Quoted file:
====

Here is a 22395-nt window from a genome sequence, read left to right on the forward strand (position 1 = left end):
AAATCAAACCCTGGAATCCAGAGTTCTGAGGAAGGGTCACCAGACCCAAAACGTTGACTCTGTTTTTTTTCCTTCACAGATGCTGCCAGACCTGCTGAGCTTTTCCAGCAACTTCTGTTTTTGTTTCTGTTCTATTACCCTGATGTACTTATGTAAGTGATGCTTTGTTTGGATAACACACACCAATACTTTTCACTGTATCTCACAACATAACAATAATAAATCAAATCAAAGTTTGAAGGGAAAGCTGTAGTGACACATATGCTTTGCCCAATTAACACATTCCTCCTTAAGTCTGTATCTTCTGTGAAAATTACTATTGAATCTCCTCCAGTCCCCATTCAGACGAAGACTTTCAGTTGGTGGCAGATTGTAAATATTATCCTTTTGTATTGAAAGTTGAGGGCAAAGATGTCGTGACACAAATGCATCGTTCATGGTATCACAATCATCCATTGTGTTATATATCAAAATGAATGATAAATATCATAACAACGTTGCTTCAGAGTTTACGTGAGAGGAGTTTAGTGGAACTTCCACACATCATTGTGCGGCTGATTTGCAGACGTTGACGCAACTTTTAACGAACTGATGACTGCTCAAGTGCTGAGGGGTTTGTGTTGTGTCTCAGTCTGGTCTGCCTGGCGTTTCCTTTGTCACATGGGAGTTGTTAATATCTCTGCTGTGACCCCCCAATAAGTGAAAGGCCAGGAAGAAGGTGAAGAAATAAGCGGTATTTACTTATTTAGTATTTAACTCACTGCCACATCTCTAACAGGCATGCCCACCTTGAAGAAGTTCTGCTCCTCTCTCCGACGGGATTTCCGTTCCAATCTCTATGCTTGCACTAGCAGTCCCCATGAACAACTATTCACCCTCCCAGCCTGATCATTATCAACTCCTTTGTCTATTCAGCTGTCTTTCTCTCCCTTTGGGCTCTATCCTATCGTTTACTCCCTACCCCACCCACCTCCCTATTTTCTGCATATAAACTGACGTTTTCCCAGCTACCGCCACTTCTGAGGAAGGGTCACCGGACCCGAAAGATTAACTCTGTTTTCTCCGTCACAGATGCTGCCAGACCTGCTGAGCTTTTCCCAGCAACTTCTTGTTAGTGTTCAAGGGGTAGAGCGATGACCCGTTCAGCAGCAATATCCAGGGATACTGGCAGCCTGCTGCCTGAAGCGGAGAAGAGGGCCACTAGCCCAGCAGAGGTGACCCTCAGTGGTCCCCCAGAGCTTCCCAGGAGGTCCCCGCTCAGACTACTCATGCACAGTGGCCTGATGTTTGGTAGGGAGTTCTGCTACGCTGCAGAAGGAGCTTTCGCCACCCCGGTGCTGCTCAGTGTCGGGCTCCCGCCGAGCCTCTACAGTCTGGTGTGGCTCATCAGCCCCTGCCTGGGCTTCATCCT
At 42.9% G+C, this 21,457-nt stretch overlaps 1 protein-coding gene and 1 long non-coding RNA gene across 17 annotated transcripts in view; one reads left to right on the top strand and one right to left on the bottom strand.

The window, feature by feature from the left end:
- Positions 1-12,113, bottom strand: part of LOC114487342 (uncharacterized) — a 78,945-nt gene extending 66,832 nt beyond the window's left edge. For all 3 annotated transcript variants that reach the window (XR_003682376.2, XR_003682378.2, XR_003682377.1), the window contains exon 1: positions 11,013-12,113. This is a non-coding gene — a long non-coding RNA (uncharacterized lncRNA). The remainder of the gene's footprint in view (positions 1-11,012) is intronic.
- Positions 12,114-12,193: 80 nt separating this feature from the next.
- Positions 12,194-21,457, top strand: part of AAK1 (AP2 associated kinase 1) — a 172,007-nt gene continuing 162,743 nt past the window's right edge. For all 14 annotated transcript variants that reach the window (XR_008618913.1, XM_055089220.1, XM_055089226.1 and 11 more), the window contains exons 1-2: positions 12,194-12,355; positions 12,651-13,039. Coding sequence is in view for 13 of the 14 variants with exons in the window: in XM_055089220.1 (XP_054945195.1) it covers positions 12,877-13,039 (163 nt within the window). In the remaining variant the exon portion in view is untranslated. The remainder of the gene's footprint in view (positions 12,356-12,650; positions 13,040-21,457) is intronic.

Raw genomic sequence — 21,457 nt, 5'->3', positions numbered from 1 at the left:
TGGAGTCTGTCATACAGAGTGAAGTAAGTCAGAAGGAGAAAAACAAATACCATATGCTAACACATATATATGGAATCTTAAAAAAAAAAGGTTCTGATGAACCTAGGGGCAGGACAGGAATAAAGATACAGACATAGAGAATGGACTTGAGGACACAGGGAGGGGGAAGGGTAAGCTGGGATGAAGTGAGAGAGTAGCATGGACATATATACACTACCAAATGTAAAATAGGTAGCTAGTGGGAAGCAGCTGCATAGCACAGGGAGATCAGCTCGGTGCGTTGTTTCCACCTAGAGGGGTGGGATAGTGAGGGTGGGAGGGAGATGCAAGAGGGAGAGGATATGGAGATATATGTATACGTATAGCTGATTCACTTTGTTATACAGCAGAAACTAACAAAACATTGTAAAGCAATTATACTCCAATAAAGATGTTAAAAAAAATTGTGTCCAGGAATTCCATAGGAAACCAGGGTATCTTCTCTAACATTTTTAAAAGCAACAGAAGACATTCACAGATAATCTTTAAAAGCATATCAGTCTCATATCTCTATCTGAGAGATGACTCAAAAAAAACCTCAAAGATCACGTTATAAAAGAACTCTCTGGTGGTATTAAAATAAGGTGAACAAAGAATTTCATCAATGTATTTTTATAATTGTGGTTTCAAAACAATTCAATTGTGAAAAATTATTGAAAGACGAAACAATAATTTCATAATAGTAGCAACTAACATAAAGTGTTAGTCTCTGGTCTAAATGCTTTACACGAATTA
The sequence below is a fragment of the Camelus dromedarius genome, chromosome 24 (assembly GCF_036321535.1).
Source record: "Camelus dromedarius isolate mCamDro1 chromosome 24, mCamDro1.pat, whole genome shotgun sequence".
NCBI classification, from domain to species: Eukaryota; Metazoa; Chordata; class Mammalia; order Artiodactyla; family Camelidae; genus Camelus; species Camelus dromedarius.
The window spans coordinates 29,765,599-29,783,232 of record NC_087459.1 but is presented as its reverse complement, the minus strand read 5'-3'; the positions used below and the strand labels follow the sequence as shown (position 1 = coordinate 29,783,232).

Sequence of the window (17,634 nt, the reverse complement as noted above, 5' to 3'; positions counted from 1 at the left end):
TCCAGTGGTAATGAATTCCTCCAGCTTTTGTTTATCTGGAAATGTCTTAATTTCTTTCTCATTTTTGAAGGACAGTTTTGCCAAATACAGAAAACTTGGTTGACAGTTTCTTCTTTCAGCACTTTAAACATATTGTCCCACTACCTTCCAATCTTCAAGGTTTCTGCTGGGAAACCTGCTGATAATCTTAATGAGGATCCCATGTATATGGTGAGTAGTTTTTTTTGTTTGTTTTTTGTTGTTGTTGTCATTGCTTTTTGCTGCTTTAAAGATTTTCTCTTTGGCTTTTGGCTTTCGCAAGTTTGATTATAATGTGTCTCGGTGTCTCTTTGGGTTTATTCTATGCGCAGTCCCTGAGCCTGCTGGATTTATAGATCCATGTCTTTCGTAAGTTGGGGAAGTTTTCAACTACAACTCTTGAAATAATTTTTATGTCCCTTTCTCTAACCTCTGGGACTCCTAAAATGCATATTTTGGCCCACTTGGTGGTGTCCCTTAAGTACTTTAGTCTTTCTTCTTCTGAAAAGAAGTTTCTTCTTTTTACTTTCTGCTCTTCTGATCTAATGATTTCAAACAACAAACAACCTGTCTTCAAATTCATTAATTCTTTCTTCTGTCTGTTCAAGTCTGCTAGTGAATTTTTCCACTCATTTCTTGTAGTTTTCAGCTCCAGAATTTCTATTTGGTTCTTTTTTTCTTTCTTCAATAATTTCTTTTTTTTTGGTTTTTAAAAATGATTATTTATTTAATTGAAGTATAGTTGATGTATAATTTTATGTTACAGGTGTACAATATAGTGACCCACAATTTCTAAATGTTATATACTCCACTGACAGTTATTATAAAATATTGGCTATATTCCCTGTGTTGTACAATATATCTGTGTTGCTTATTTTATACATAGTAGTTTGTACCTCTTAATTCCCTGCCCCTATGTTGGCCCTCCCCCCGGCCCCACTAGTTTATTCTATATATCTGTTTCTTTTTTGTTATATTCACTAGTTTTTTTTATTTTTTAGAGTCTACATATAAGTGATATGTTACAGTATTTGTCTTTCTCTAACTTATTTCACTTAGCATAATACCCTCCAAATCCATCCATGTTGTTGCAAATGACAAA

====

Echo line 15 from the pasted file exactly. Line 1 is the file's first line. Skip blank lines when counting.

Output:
TCCAGTGGTAATGAATTCCTCCAGCTTTTGTTTATCTGGAAATGTCTTAATTTCTTTCTCATTTTTGAAGGACAGTTTTGCCAAATACAGAAAACTTGGTTGACAGTTTCTTCTTTCAGCACTTTAAACATATTGTCCCACTACCTTCCAATCTTCAAGGTTTCTGCTGGGAAACCTGCTGATAATCTTAATGAGGATCCCATGTATATGGTGAGTAGTTTTTTTTGTTTGTTTTTTGTTGTTGTTGTCATTGCTTTTTGCTGCTTTAAAGATTTTCTCTTTGGCTTTTGGCTTTCGCAAGTTTGATTATAATGTGTCTCGGTGTCTCTTTGGGTTTATTCTATGCGCAGTCCCTGAGCCTGCTGGATTTATAGATCCATGTCTTTCGTAAGTTGGGGAAGTTTTCAACTACAACTCTTGAAATAATTTTTATGTCCCTTTCTCTAACCTCTGGGACTCCTAAAATGCATATTTTGGCCCACTTGGTGGTGTCCCTTAAGTACTTTAGTCTTTCTTCTTCTGAAAAGAAGTTTCTTCTTTTTACTTTCTGCTCTTCTGATCTAATGATTTCAAACAACAAACAACCTGTCTTCAAATTCATTAATTCTTTCTTCTGTCTGTTCAAGTCTGCTAGTGAATTTTTCCACTCATTTCTTGTAGTTTTCAGCTCCAGAATTTCTATTTGGTTCTTTTTTTCTTTCTTCAATAATTTCTTTTTTTTTGGTTTTTAAAAATGATTATTTATTTAATTGAAGTATAGTTGATGTATAATTTTATGTTACAGGTGTACAATATAGTGACCCACAATTTCTAAATGTTATATACTCCACTGACAGTTATTATAAAATATTGGCTATATTCCCTGTGTTGTACAATATATCTGTGTTGCTTATTTTATACATAGTAGTTTGTACCTCTTAATTCCCTGCCCCTATGTTGGCCCTCCCCCCGGCCCCACTAGTTTATTCTATATATCTGTTTCTTTTTTGTTATATTCACTAGTTTTTTTTATTTTTTAGAGTCTACATATAAGTGATATGTTACAGTATTTGTCTTTCTCTAACTTATTTCACTTAGCATAATACCCTCCAAATCCATCCATGTTGTTGCAAATGACAAA